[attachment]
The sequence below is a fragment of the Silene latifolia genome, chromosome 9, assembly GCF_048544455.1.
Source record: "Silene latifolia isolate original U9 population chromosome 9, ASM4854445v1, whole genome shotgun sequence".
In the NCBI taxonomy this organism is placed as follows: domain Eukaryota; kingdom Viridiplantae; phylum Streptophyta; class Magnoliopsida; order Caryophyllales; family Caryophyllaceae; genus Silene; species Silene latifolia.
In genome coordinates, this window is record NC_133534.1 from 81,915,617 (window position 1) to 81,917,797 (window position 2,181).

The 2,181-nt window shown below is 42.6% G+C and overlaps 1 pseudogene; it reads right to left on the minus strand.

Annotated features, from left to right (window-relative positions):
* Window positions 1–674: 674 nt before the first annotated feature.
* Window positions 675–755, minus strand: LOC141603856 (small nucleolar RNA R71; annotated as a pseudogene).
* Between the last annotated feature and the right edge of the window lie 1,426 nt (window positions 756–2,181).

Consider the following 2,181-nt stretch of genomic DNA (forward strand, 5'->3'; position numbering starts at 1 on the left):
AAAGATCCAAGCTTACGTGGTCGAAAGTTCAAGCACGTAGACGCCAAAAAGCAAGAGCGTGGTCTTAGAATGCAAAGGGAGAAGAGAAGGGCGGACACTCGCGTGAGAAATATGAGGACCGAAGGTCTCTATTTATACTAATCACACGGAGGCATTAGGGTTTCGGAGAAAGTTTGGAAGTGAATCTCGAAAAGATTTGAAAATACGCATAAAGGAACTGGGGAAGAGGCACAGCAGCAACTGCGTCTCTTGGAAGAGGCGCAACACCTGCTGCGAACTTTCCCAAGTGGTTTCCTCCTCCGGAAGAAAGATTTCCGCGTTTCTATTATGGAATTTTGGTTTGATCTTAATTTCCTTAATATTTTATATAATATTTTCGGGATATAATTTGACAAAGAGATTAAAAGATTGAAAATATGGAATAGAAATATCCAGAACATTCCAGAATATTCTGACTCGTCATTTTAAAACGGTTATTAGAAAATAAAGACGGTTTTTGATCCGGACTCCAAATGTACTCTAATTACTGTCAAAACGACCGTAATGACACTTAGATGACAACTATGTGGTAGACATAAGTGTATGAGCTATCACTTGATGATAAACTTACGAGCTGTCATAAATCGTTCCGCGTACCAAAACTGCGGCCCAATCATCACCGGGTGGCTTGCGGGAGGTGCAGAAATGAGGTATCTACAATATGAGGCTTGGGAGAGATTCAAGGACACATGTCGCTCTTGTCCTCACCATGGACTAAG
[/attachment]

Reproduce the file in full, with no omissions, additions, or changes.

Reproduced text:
The sequence below is a fragment of the Silene latifolia genome, chromosome 9, assembly GCF_048544455.1.
Source record: "Silene latifolia isolate original U9 population chromosome 9, ASM4854445v1, whole genome shotgun sequence".
In the NCBI taxonomy this organism is placed as follows: domain Eukaryota; kingdom Viridiplantae; phylum Streptophyta; class Magnoliopsida; order Caryophyllales; family Caryophyllaceae; genus Silene; species Silene latifolia.
In genome coordinates, this window is record NC_133534.1 from 81,915,617 (window position 1) to 81,917,797 (window position 2,181).

The 2,181-nt window shown below is 42.6% G+C and overlaps 1 pseudogene; it reads right to left on the minus strand.

Annotated features, from left to right (window-relative positions):
* Window positions 1–674: 674 nt before the first annotated feature.
* Window positions 675–755, minus strand: LOC141603856 (small nucleolar RNA R71; annotated as a pseudogene).
* Between the last annotated feature and the right edge of the window lie 1,426 nt (window positions 756–2,181).

Consider the following 2,181-nt stretch of genomic DNA (forward strand, 5'->3'; position numbering starts at 1 on the left):
AAAGATCCAAGCTTACGTGGTCGAAAGTTCAAGCACGTAGACGCCAAAAAGCAAGAGCGTGGTCTTAGAATGCAAAGGGAGAAGAGAAGGGCGGACACTCGCGTGAGAAATATGAGGACCGAAGGTCTCTATTTATACTAATCACACGGAGGCATTAGGGTTTCGGAGAAAGTTTGGAAGTGAATCTCGAAAAGATTTGAAAATACGCATAAAGGAACTGGGGAAGAGGCACAGCAGCAACTGCGTCTCTTGGAAGAGGCGCAACACCTGCTGCGAACTTTCCCAAGTGGTTTCCTCCTCCGGAAGAAAGATTTCCGCGTTTCTATTATGGAATTTTGGTTTGATCTTAATTTCCTTAATATTTTATATAATATTTTCGGGATATAATTTGACAAAGAGATTAAAAGATTGAAAATATGGAATAGAAATATCCAGAACATTCCAGAATATTCTGACTCGTCATTTTAAAACGGTTATTAGAAAATAAAGACGGTTTTTGATCCGGACTCCAAATGTACTCTAATTACTGTCAAAACGACCGTAATGACACTTAGATGACAACTATGTGGTAGACATAAGTGTATGAGCTATCACTTGATGATAAACTTACGAGCTGTCATAAATCGTTCCGCGTACCAAAACTGCGGCCCAATCATCACCGGGTGGCTTGCGGGAGGTGCAGAAATGAGGTATCTACAATATGAGGCTTGGGAGAGATTCAAGGACACATGTCGCTCTTGTCCTCACCATGGACTAAG